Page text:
Bahamas Information Services Updates Law Enforcement Officials Complete Trafficking in Persons Seminar
By Lindsay Thompson
Feb 18, 2011 - 5:58:02 PM
Minister of National Security the Hon. Tommy Turnquest addressing the Organisation of American States seminar on the trafficking in persons, held February 15 – 16, 2011 at SuperClubs Breezes on Cable Beach.
(BIS Photo/Patrick Hanna)
Nassau, The Bahamas – Personnel in law
enforcement and related areas completed a two-day training seminar on how to
fight the threat of human trafficking to and from The Bahamas and the region.
Coordinated by the Organisation of American
States, the seminar on ‘Strengthening Capacity of Law Enforcement Officials,
Judges and Prosecutors in the Caribbean to identify and Combat Trafficking in
Persons, Especially Women and Children’, was held at SuperClub Breezes on
February 15 - 16, 2011.
Minister of National Security the Hon. Tommy
Turnquest in his Keynote Address said that such seminars set the tone for the
extraordinary cooperation between regional and international governments in
what has been recognised as the fastest growing transnational criminal activity
in the world.
Participants were members of the Royal Bahamas
Police Force, the Royal Bahamas Defence Force, the Immigration and Customs
department, the Office of the Attorney General and related agencies. The
seminar provided a forum for strengthening the capacity of law enforcement
officials and prosecutors in identifying and combating trafficking in persons,
especially women and children.
The government implemented the Trafficking in
Persons Prevention and Suppression Act in December 2008, which makes all forms
of trafficking of human beings illegal. Penalties range from three years to
“The government is committed to preventing,
detecting and successfully prosecuting this evil perpetrated on unsuspecting
women and children while in The Bahamas,” he said.
Because The Bahamas is an archipelago of islands
scattered over 100,000 square miles of water, he said policing its borders is a
Human Trafficking is defined by Article 3 (a) of
the United Nations Protocol as “the recruitment, transportation, transfer,
harbouring or receipt of persons by means of threat or use of force or other
forms of coercion, of abduction, of fraud, of deception, of the abuse of power
or of a position of vulnerability or of the giving or receiving of payments or
benefits to achieve the consent of a person having control over another person,
for the purpose of exploitation”.
Participants of the Organisation of American States seminar on the trafficking in persons, held February 15 – 16, 2011 at SuberClubs Breezes on Cable Beach.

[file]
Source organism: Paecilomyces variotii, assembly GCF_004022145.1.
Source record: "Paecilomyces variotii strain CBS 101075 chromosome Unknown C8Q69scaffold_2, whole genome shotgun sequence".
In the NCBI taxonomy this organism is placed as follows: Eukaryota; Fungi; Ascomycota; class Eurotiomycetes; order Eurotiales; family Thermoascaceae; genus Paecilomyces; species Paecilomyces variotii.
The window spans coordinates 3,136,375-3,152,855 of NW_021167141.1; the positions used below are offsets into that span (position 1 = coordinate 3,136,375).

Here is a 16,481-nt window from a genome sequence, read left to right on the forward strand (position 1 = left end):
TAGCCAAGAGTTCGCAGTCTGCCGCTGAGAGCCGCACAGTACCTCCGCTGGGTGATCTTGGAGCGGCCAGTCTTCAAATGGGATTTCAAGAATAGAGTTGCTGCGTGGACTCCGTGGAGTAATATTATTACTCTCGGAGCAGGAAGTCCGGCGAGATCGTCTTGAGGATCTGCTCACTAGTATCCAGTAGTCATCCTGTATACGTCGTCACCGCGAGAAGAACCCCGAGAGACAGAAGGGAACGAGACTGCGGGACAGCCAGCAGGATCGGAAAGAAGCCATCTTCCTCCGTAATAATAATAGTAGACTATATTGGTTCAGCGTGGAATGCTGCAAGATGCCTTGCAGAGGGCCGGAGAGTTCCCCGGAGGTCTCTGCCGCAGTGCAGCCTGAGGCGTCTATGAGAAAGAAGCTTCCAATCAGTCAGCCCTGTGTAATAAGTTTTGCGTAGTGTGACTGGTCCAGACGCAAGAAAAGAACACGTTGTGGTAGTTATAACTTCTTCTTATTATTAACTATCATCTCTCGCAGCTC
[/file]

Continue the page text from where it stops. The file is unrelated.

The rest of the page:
(BIS Photo/Patrick Hanna)
Although trafficking has existed for centuries,
it is said that the effects of globalisation have contributed to an environment
in which it makes human trafficking a highly profitable and generally low risk
“While there is little evidence of the same
here, regrettably there exists the potential of the participation of The
Bahamas,” Mr. Turnquest said.
Research has shown that human traffickers rarely
use direct force and abduction; most traffickers use subtle means of force and
deception. However, the situation becomes more complicated when victims
themselves become recruiters in trying to save themselves from further
“While trafficking of men, women and children
for forced labour and prostitution may not be an issue in The Bahamas
presently, The Bahamas takes the issue of human trafficking very seriously by
having implemented strategies to effectively address this scourge on humanity,”
Mr. Turnquest said.
Research also suggests that The Bahamas’ borders
make it an ideal target for the facilitation of human trafficking.
“However, for the most part, persons who find
themselves in The Bahamas illegally come voluntarily for mostly economic
purposes,” Mr. Turnquest said.
Meanwhile, The Bahamas encourages trafficked
victims to participate in investigations and prosecutions of persons culpable
The seminar was also addressed by Senator the
Hon. John Delaney, Attorney General and Minister of Legal Affairs; Mrs. Juliet
Mallet Phillip, OAS Representative in The Bahamas; and Fernando Garcia-Robles,
Anti-TIP Coordinator, OAS.
Presenters from the region and the UK were: Ana Rodriquez, Peter Bryant,
Guillermo Galarza, Olga Gutierrez, Franklyn Williams, and Floy Turner.